So the dust has started to settle after another farcical transfer deadline day in the EPL. Last ditch car journeys, flights, medicals and agents meetings were finally concluded in a matter of minutes after clubs had 30 previous days to conduct a signing in a more civilised manner.
But that's what makes transfer day so enthralling. Not only is the sheer volume of transfers so astonishing, the fee paid for some of these "superstars" (and I use the word "superstars" in the loosest form possible) is quite simply ridiculous.
I understand the importance in staying in the EPL next season because of the television money at stake to each club, but there is a difference between shrewd acquisitions that will compliment a current squad and damn right stupidity.
Queens Park Rangers are a club that just doesn't learn from past mistakes. I sat back in my armchair knowing exactly how Harry Redknapp's men would do their business—and I wasn't disappointed.
If Tony Fernandes thinks he can keep on throwing money into a sinking ship to shore up the huge gaping hole that is already there, he is hugely mistaken.
This ship is way beyond repair, and the extra weight that has now been added is only going to sink it quicker.
The QPR chairman cannot be faulted for his financial support during his short term reign at the helm, but the way in which he has gone about his business has shown a complete lack of thought, intelligence and understanding of the game.
Too many people are coming into football today to use a club as their little pet project, and more often than not, things do not work out for the better.
You would have thought he'd have learned from a disastrous 2011/2012 season, but the the similarities are sadly all too familiar.
Fernandes can be forgiven for bringing in Mark Hughes, a big name to start the "revolution" after backing then manager Neil Warnock just days before.
He can even be forgiven for splashing the cash and backing then manager's Hughes' recommendations, but there comes a time when you have to shut up shop, keep faith in the squad and start working with what you have.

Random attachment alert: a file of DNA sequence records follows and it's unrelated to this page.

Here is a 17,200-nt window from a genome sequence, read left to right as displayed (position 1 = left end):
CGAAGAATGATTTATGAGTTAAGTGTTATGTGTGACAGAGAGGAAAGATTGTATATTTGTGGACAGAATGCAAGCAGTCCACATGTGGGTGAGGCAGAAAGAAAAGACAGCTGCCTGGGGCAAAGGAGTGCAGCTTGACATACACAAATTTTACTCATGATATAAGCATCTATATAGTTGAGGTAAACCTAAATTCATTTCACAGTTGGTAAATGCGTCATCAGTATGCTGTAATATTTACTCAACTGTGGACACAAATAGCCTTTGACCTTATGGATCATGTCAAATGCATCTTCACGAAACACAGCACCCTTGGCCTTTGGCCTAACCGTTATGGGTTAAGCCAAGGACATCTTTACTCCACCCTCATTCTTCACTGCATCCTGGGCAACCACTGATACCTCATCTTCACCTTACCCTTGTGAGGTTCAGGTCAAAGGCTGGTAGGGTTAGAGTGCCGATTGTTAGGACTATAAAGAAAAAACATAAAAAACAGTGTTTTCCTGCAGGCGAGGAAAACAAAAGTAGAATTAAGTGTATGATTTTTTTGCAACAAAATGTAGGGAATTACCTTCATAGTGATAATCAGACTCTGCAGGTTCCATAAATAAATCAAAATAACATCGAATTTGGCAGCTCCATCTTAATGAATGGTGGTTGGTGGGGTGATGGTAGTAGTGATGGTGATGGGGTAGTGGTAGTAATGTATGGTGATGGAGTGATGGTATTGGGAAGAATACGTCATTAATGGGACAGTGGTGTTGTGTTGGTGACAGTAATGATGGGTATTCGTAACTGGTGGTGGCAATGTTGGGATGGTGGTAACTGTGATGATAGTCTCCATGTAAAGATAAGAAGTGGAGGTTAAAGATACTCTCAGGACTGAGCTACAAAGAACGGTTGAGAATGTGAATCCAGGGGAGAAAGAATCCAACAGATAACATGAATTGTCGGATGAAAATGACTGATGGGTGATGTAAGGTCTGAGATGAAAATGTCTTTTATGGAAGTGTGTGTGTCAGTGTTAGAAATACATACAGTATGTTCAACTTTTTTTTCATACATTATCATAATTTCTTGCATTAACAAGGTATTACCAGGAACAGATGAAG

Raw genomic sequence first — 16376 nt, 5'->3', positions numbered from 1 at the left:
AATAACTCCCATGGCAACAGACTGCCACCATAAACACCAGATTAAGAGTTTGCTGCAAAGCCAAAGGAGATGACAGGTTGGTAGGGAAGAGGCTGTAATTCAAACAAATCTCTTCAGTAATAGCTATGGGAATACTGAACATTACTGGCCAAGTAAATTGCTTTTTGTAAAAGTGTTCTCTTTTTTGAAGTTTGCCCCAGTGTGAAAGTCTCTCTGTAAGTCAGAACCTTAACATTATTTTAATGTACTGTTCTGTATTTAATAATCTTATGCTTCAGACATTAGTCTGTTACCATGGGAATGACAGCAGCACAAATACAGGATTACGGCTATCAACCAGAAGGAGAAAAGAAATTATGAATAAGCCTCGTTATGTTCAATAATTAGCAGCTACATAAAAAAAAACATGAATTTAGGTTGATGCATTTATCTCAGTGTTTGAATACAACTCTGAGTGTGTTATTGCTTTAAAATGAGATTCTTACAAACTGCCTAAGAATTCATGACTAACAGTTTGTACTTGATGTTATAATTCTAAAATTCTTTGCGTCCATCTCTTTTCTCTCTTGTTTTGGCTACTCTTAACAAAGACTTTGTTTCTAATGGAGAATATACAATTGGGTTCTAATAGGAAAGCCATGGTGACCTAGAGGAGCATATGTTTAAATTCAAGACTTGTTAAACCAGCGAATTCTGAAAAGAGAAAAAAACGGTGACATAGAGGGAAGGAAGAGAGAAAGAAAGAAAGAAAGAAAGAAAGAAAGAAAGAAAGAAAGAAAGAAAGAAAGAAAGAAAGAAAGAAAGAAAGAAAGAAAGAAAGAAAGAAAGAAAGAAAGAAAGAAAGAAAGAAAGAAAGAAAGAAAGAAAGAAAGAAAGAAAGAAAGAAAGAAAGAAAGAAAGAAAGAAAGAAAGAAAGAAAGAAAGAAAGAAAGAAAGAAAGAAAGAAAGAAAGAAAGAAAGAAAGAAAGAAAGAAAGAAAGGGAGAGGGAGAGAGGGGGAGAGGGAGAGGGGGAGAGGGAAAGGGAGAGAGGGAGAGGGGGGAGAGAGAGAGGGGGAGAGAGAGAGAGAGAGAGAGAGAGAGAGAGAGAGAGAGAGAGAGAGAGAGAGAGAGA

And the signs of improvement were there under Redknapp. Going undefeated in January with excellent wins at Chelsea and West Brom was just what the doctor ordered.
There was light at the end of that long dark tunnel! Finally things were looking up with maybe one smart signing in January?
But the same unforgivable mistakes have been made again.
What do you do with a team that's playing well and starting to fight for each other?
Bring in six more players, some on more than quadruple the wages you're earning and be happy with a place on the bench with the odd start here and there.
I could almost understand one last overhaul if the dire results had continued, but the fact that they were showing such a drastic improvement on the pitch makes the volume of transfers this time around so bemusing.
Of course, Redknapp isn't going to argue with an almost unlimited transfer budget, but I genuinely think on this occasion it was far better to stick rather than twist.
Fernandes admits his own job is on the line should QPR go down, and maybe there was more than a hint of desperation with some of the moves, but in essence, for a businessman of his stature, it's been one big expensive mistake.
You can talk about the Chris Samba's and Jermaine Jenas' of the world, arguing their qualities and special talents till you're blue in the face, but people forget they were at their best over three years ago.
It's very much like an ex-girlfriend—you remember all the good bits, but there was more than one valid reason why you split up in the first place!
Unfortunately for Tony Fernandes and Harry Redknapp, a parting of the ways looks destined on the horizon.
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